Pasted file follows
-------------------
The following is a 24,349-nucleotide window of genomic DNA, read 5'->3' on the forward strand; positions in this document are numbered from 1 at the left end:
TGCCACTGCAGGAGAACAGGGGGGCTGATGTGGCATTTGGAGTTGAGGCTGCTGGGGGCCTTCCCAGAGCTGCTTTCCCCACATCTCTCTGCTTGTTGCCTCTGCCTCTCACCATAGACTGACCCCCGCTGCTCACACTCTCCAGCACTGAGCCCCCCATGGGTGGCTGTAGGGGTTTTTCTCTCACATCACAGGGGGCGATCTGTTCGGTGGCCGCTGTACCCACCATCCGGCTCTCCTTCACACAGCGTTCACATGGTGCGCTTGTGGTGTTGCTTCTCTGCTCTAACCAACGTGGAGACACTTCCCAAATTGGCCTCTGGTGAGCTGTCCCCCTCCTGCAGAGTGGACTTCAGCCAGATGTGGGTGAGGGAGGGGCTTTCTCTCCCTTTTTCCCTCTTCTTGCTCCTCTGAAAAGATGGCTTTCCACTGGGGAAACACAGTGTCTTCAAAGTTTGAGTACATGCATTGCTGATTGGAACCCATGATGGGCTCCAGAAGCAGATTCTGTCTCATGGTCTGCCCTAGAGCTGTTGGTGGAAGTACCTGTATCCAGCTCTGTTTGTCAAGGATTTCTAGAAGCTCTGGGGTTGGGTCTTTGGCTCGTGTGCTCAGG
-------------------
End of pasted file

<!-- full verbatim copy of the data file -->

The following is a 24,349-nucleotide window of genomic DNA, read 5'->3' on the forward strand; positions in this document are numbered from 1 at the left end:
TGCCACTGCAGGAGAACAGGGGGGCTGATGTGGCATTTGGAGTTGAGGCTGCTGGGGGCCTTCCCAGAGCTGCTTTCCCCACATCTCTCTGCTTGTTGCCTCTGCCTCTCACCATAGACTGACCCCCGCTGCTCACACTCTCCAGCACTGAGCCCCCCATGGGTGGCTGTAGGGGTTTTTCTCTCACATCACAGGGGGCGATCTGTTCGGTGGCCGCTGTACCCACCATCCGGCTCTCCTTCACACAGCGTTCACATGGTGCGCTTGTGGTGTTGCTTCTCTGCTCTAACCAACGTGGAGACACTTCCCAAATTGGCCTCTGGTGAGCTGTCCCCCTCCTGCAGAGTGGACTTCAGCCAGATGTGGGTGAGGGAGGGGCTTTCTCTCCCTTTTTCCCTCTTCTTGCTCCTCTGAAAAGATGGCTTTCCACTGGGGAAACACAGTGTCTTCAAAGTTTGAGTACATGCATTGCTGATTGGAACCCATGATGGGCTCCAGAAGCAGATTCTGTCTCATGGTCTGCCCTAGAGCTGTTGGTGGAAGTACCTGTATCCAGCTCTGTTTGTCAAGGATTTCTAGAAGCTCTGGGGTTGGGTCTTTGGCTCGTGTGCTCAGG